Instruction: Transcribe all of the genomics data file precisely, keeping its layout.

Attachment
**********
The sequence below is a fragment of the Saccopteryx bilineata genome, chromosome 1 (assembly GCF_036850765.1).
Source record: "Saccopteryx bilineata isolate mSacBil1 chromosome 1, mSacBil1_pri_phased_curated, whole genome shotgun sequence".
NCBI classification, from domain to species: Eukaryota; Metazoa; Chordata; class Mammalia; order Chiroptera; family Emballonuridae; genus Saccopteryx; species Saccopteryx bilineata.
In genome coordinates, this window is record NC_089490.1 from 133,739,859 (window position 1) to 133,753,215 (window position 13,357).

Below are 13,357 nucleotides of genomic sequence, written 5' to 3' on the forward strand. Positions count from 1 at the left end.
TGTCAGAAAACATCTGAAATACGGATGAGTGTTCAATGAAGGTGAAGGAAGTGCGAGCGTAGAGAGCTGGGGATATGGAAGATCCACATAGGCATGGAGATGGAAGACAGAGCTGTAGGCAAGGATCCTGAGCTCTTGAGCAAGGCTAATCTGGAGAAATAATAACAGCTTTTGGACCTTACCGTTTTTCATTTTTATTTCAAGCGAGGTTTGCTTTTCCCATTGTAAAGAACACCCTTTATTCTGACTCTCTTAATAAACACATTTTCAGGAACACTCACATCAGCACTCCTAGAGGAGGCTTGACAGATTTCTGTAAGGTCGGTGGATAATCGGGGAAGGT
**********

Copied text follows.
The sequence below is a fragment of the Saccopteryx bilineata genome, chromosome 1 (assembly GCF_036850765.1).
Source record: "Saccopteryx bilineata isolate mSacBil1 chromosome 1, mSacBil1_pri_phased_curated, whole genome shotgun sequence".
NCBI classification, from domain to species: Eukaryota; Metazoa; Chordata; class Mammalia; order Chiroptera; family Emballonuridae; genus Saccopteryx; species Saccopteryx bilineata.
In genome coordinates, this window is record NC_089490.1 from 133,739,859 (window position 1) to 133,753,215 (window position 13,357).

Below are 13,357 nucleotides of genomic sequence, written 5' to 3' on the forward strand. Positions count from 1 at the left end.
TGTCAGAAAACATCTGAAATACGGATGAGTGTTCAATGAAGGTGAAGGAAGTGCGAGCGTAGAGAGCTGGGGATATGGAAGATCCACATAGGCATGGAGATGGAAGACAGAGCTGTAGGCAAGGATCCTGAGCTCTTGAGCAAGGCTAATCTGGAGAAATAATAACAGCTTTTGGACCTTACCGTTTTTCATTTTTATTTCAAGCGAGGTTTGCTTTTCCCATTGTAAAGAACACCCTTTATTCTGACTCTCTTAATAAACACATTTTCAGGAACACTCACATCAGCACTCCTAGAGGAGGCTTGACAGATTTCTGTAAGGTCGGTGGATAATCGGGGAAGGT